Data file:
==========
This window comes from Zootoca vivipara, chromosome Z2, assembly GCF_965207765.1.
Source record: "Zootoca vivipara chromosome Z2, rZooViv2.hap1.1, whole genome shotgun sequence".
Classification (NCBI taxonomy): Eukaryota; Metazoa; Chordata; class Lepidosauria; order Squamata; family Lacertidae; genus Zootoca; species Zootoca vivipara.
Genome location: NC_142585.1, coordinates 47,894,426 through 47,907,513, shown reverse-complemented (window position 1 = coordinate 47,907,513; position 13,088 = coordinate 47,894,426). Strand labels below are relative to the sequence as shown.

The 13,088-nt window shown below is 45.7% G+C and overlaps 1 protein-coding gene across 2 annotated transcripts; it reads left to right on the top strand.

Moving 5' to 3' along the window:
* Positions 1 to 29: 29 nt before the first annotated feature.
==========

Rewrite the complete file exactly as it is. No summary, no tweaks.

This window comes from Zootoca vivipara, chromosome Z2, assembly GCF_965207765.1.
Source record: "Zootoca vivipara chromosome Z2, rZooViv2.hap1.1, whole genome shotgun sequence".
Classification (NCBI taxonomy): Eukaryota; Metazoa; Chordata; class Lepidosauria; order Squamata; family Lacertidae; genus Zootoca; species Zootoca vivipara.
Genome location: NC_142585.1, coordinates 47,894,426 through 47,907,513, shown reverse-complemented (window position 1 = coordinate 47,907,513; position 13,088 = coordinate 47,894,426). Strand labels below are relative to the sequence as shown.

The 13,088-nt window shown below is 45.7% G+C and overlaps 1 protein-coding gene across 2 annotated transcripts; it reads left to right on the top strand.

Moving 5' to 3' along the window:
* Positions 1 to 29: 29 nt before the first annotated feature.